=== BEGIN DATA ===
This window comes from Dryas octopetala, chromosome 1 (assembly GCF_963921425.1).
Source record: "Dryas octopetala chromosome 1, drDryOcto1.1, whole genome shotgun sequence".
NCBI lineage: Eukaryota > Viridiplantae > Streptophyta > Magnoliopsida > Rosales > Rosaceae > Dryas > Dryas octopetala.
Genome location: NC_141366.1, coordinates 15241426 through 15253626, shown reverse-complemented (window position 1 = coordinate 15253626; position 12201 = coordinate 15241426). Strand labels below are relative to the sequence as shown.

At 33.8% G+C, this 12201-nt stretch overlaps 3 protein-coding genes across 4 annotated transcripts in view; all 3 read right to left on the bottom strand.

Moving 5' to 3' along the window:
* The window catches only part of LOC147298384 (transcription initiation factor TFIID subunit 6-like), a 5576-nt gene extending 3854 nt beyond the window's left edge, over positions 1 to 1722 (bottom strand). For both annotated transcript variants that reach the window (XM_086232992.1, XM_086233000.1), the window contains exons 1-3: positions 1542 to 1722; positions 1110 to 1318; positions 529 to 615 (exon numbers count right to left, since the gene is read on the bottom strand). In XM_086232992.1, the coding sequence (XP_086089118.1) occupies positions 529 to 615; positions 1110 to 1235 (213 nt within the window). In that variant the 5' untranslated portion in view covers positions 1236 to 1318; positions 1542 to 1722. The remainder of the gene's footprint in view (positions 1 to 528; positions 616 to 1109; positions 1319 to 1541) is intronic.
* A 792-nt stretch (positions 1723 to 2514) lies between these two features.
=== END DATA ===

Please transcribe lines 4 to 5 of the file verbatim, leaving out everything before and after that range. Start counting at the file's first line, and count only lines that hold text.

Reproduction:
Genome location: NC_141366.1, coordinates 15241426 through 15253626, shown reverse-complemented (window position 1 = coordinate 15253626; position 12201 = coordinate 15241426). Strand labels below are relative to the sequence as shown.

At 33.8% G+C, this 12201-nt stretch overlaps 3 protein-coding genes across 4 annotated transcripts in view; all 3 read right to left on the bottom strand.